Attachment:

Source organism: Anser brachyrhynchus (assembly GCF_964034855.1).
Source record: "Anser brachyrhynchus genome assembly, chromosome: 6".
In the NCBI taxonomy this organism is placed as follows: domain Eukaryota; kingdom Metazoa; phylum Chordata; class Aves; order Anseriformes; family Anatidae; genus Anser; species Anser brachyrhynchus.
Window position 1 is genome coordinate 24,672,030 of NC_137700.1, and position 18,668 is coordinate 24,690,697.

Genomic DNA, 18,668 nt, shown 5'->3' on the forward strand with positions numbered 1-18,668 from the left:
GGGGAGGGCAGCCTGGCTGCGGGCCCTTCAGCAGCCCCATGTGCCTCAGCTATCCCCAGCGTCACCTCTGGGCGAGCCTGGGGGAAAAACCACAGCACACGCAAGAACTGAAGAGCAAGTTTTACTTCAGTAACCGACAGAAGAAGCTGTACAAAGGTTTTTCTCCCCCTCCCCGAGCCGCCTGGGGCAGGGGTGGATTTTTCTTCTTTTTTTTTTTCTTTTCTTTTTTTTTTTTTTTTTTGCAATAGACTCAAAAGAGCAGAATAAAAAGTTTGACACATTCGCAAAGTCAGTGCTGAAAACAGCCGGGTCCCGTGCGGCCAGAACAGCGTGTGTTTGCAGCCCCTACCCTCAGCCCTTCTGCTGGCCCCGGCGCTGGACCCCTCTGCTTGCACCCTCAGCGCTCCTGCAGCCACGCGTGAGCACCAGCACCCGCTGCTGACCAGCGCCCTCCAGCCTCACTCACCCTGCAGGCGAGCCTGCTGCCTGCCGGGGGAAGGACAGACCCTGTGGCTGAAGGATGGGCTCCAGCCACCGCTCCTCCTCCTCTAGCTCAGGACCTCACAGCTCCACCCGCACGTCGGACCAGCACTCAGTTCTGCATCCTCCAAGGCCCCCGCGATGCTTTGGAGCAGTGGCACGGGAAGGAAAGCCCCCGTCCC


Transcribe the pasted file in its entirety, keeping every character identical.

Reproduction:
Source organism: Anser brachyrhynchus (assembly GCF_964034855.1).
Source record: "Anser brachyrhynchus genome assembly, chromosome: 6".
In the NCBI taxonomy this organism is placed as follows: domain Eukaryota; kingdom Metazoa; phylum Chordata; class Aves; order Anseriformes; family Anatidae; genus Anser; species Anser brachyrhynchus.
Window position 1 is genome coordinate 24,672,030 of NC_137700.1, and position 18,668 is coordinate 24,690,697.

Genomic DNA, 18,668 nt, shown 5'->3' on the forward strand with positions numbered 1-18,668 from the left:
GGGGAGGGCAGCCTGGCTGCGGGCCCTTCAGCAGCCCCATGTGCCTCAGCTATCCCCAGCGTCACCTCTGGGCGAGCCTGGGGGAAAAACCACAGCACACGCAAGAACTGAAGAGCAAGTTTTACTTCAGTAACCGACAGAAGAAGCTGTACAAAGGTTTTTCTCCCCCTCCCCGAGCCGCCTGGGGCAGGGGTGGATTTTTCTTCTTTTTTTTTTTCTTTTCTTTTTTTTTTTTTTTTTTGCAATAGACTCAAAAGAGCAGAATAAAAAGTTTGACACATTCGCAAAGTCAGTGCTGAAAACAGCCGGGTCCCGTGCGGCCAGAACAGCGTGTGTTTGCAGCCCCTACCCTCAGCCCTTCTGCTGGCCCCGGCGCTGGACCCCTCTGCTTGCACCCTCAGCGCTCCTGCAGCCACGCGTGAGCACCAGCACCCGCTGCTGACCAGCGCCCTCCAGCCTCACTCACCCTGCAGGCGAGCCTGCTGCCTGCCGGGGGAAGGACAGACCCTGTGGCTGAAGGATGGGCTCCAGCCACCGCTCCTCCTCCTCTAGCTCAGGACCTCACAGCTCCACCCGCACGTCGGACCAGCACTCAGTTCTGCATCCTCCAAGGCCCCCGCGATGCTTTGGAGCAGTGGCACGGGAAGGAAAGCCCCCGTCCC